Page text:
The indie death squad known as Mutant Supremacy hail from the decidedly unmetal and thoroughly hipster location of Brooklyn. But guess what? That doesn't stop them from remaining as brutal as possible, a sonic artillery barrage on the senses, with riffs and blast beats bombarding the listener into insensibility with their concussive force. This is what death metal is supposed to be -- aggressive, dark and relentless, so says the band.

"While Williamsburg is the epicenter I guess for hipster music/culture, if there is such s thing. You know, I don't think 'hipster' is actually an organized movement like, say, punk rock. So I guess what it means is indie rock is really popular in this neighborhood," vocalist/guitarist Sam Awry told Noisecreep. "Metal -- especially really intense. abrasive metal like ours -- has always existed outside of mainstream culture. I guess this is what the black metal scene calls 'elitism.' But for me, if people are seriously into our kind of music, then cool, and I kind of think that shows we have more in common on a social level. And if people don't like any death metal, then I don't expect them to like Mutant Supremacy, and I'm fine with that."

Awry's lyrics are populated with references to war, and lots of them. "It has been a consistent characteristic of human 'civilization' since we crawled out of caves and trees," Awry said. "Me personally? I like my lyrics to be grounded in reality, and I don't believe in any gods or angels of Heaven or Hell, but I do believe in the human race's infinite capacity for self-destruction.

"When I was a kid in the last decade of the Cold War, I picked up on the tension and potential for annihilation of the Reagan era, and it really stuck with me ... I don't think it's sexy in the traditional sense, but it is genuinely terrifying and in a much more real way then really any other subject in that it could actually happen, and we could actually all be wiped out. And something that extremely powerful is a little bit exciting.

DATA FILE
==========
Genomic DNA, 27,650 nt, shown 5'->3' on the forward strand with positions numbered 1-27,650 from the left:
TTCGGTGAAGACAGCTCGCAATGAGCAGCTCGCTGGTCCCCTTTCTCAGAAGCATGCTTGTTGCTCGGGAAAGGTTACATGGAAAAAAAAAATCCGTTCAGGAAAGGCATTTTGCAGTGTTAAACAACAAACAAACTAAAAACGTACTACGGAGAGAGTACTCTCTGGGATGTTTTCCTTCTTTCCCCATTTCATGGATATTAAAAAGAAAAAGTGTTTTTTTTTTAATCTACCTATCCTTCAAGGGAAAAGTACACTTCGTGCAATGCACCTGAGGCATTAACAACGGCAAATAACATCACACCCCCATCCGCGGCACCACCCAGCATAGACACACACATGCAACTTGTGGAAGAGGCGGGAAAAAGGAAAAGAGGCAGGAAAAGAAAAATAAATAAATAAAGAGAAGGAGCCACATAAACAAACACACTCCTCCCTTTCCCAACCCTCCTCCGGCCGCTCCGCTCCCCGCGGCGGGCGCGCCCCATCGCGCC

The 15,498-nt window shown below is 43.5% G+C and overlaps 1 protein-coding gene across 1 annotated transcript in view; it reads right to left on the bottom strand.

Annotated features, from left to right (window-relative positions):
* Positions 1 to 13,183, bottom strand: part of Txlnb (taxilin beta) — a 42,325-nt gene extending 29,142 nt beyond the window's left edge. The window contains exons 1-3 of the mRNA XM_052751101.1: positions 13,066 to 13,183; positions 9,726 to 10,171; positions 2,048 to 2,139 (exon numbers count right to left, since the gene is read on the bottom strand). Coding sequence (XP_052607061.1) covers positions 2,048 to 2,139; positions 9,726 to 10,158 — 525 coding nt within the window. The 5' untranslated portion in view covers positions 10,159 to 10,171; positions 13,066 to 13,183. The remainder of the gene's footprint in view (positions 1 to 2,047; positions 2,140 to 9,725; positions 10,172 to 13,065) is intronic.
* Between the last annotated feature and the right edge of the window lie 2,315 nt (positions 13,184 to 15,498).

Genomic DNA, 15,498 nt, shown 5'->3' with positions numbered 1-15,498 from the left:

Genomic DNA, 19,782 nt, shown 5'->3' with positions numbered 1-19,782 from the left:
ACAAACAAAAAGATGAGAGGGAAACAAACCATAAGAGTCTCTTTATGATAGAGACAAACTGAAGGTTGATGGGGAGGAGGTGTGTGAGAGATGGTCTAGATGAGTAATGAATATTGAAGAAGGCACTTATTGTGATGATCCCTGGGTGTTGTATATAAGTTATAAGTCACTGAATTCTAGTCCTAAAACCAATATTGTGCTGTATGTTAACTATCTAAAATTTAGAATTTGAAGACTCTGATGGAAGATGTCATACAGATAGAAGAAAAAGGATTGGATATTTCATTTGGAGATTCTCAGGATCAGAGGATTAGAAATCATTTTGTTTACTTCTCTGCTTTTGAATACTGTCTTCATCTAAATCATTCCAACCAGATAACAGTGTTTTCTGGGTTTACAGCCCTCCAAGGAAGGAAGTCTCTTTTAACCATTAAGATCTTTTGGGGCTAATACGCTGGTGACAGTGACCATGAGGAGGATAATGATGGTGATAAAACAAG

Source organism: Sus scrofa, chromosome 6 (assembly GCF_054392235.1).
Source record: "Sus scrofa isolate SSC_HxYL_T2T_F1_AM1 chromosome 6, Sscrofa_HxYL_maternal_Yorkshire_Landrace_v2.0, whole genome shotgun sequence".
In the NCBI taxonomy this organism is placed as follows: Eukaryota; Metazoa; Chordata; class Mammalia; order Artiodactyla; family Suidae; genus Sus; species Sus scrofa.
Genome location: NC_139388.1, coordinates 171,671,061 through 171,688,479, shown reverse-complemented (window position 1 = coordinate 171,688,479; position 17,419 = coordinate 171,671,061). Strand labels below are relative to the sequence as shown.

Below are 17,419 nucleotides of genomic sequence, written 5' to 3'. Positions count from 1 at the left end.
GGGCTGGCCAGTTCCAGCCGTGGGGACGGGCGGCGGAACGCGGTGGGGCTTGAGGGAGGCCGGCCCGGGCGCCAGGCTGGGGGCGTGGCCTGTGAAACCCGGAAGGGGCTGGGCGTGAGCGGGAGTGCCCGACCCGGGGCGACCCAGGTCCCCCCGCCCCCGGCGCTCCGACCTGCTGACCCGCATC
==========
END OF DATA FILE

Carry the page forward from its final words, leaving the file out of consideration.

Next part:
"I think that thinking -- really thinking -- about a nuclear exchange is a more powerful concept then anything. I know that Christians have this concept of the rapture, where Jesus comes back, and the faithful are saved and the unbelievers are damned. And the Norse religion had the idea of Ragnarok, their equivalent of the battle of Armageddon. But as I said, I don't believe in any of that. I do believe however, in people being so shortsighted or delusional to initiate a cataclysm of biblical proportions and obliterate the human race in the process."

On the glumly and pessimistically titled 'Infinite Suffering,' the lyrics address the sickness and evil that rests in the human psyche and point out the unspeakable acts we are all capable of as well. Awry said, "This is the soundtrack to your conviction, sentencing and execution. This is the soundtrack to the Hell realm that you have constructed for yourselves."

This soundtrack to hell is also featured on the 'Splatterhouse' video game. Awry met a video game producer through a mutual friend who designed the Mutant Supremacy logo during the band's nascent stages. The producer is a huge metal fan, which boded well for the Mutants.

"That is what actually motivated us to do the recording last January, because we wanted a good enough recording to give to them and decided to record everything," Awry said about the band's inclusion in the game. "I'm not actually sure how any of the songs fit onto the game, but I've heard that our track is during a fight with some monster. I get the impression that the whole game is fights with monsters though, so that's probably a safe bet."

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